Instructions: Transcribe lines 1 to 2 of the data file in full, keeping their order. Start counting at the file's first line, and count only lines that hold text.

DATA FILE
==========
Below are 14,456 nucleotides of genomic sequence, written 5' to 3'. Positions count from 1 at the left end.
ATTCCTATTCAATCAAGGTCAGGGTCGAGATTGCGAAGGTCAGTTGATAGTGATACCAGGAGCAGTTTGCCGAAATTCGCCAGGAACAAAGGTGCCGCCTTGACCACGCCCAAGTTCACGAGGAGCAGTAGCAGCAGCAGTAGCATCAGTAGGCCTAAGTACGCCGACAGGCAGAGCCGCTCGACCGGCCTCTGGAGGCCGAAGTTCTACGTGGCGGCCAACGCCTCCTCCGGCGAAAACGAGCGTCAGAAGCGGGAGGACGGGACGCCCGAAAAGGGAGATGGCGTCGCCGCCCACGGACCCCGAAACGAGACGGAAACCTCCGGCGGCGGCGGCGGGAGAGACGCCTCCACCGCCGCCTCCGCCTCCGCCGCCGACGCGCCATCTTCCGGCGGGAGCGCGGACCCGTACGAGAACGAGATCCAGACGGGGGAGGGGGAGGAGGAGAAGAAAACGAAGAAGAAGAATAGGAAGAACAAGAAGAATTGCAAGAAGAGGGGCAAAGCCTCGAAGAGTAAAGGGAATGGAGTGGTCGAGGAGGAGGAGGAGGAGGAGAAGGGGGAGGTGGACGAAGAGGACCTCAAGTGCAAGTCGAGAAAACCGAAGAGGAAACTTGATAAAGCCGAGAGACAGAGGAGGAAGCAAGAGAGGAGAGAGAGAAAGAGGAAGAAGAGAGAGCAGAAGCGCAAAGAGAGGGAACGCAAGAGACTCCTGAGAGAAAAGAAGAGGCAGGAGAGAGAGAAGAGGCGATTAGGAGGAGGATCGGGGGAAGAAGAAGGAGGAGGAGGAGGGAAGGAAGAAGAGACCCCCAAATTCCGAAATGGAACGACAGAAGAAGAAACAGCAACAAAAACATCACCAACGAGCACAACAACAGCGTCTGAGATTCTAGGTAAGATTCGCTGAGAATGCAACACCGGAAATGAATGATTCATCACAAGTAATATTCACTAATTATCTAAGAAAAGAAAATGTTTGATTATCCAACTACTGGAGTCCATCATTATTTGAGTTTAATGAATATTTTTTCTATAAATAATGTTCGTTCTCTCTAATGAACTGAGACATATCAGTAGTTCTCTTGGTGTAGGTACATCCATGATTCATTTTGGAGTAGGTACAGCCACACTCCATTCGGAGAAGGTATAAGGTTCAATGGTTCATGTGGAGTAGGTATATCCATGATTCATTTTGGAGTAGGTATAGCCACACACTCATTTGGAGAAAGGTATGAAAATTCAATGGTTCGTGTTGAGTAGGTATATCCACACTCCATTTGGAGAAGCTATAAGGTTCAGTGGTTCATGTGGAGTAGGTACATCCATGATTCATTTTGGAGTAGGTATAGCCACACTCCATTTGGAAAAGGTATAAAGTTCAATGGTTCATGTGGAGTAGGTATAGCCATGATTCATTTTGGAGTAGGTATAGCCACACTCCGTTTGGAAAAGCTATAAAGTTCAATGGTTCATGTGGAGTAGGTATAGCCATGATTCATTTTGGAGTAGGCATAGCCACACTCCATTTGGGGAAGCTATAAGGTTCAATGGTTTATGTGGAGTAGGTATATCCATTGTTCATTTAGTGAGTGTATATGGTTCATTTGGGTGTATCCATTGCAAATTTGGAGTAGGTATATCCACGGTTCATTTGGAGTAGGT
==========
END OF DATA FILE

Below are 14,456 nucleotides of genomic sequence, written 5' to 3'. Positions count from 1 at the left end.
ATTCCTATTCAATCAAGGTCAGGGTCGAGATTGCGAAGGTCAGTTGATAGTGATACCAGGAGCAGTTTGCCGAAATTCGCCAGGAACAAAGGTGCCGCCTTGACCACGCCCAAGTTCACGAGGAGCAGTAGCAGCAGCAGTAGCATCAGTAGGCCTAAGTACGCCGACAGGCAGAGCCGCTCGACCGGCCTCTGGAGGCCGAAGTTCTACGTGGCGGCCAACGCCTCCTCCGGCGAAAACGAGCGTCAGAAGCGGGAGGACGGGACGCCCGAAAAGGGAGATGGCGTCGCCGCCCACGGACCCCGAAACGAGACGGAAACCTCCGGCGGCGGCGGCGGGAGAGACGCCTCCACCGCCGCCTCCGCCTCCGCCGCCGACGCGCCATCTTCCGGCGGGAGCGCGGACCCGTACGAGAACGAGATCCAGACGGGGGAGGGGGAGGAGGAGAAGAAAACGAAGAAGAAGAATAGGAAGAACAAGAAGAATTGCAAGAAGAGGGGCAAAGCCTCGAAGAGTAAAGGGAATGGAGTGGTCGAGGAGGAGGAGGAGGAGGAGAAGGGGGAGGTGGACGAAGAGGACCTCAAGTGCAAGTCGAGAAAACCGAAGAGGAAACTTGATAAAGCCGAGAGACAGAGGAGGAAGCAAGAGAGGAGAGAGAGAAAGAGGAAGAAGAGAGAGCAGAAGCGCAAAGAGAGGGAACGCAAGAGACTCCTGAGAGAAAAGAAGAGGCAGGAGAGAGAGAAGAGGCGATTAGGAGGAGGATCGGGGGAAGAAGAAGGAGGAGGAGGAGGGAAGGAAGAAGAGACCCCCAAATTCCGAAATGGAACGACAGAAGAAGAAACAGCAACAAAAACATCACCAACGAGCACAACAACAGCGTCTGAGATTCTAGGTAAGATTCGCTGAGAATGCAACACCGGAAATGAATGATTCATCACAAGTAATATTCACTAATTATCTAAGAAAAGAAAATGTTTGATTATCCAACTACTGGAGTCCATCATTATTTGAGTTTAATGAATATTTTTTCTATAAATAATGTTCGTTCTCTCTAATGAACTGAGACATATCAGTAGTTCTCTTGGTGTAGGTACATCCATGATTCATTTTGGAGTAGGTACAGCCACACTCCATTCGGAGAAGGTATAAGGTTCAATGGTTCATGTGGAGTAGGTATATCCATGATTCATTTTGGAGTAGGTATAGCCACACACTCATTTGGAGAAAGGTATGAAAATTCAATGGTTCGTGTTGAGTAGGTATATCCACACTCCATTTGGAGAAGCTATAAGGTTCAGTGGTTCATGTGGAGTAGGTACATCCATGATTCATTTTGGAGTAGGTATAGCCACACTCCATTTGGAAAAGGTATAAAGTTCAATGGTTCATGTGGAGTAGGTATAGCCATGATTCATTTTGGAGTAGGTATAGCCACACTCCGTTTGGAAAAGCTATAAAGTTCAATGGTTCATGTGGAGTAGGTATAGCCATGATTCATTTTGGAGTAGGCATAGCCACACTCCATTTGGGGAAGCTATAAGGTTCAATGGTTTATGTGGAGTAGGTATATCCATTGTTCATTTAGTGAGTGTATATGGTTCATTTGGGTGTATCCATTGCAAATTTGGAGTAGGTATATCCACGGTTCATTTGGAGTAGGT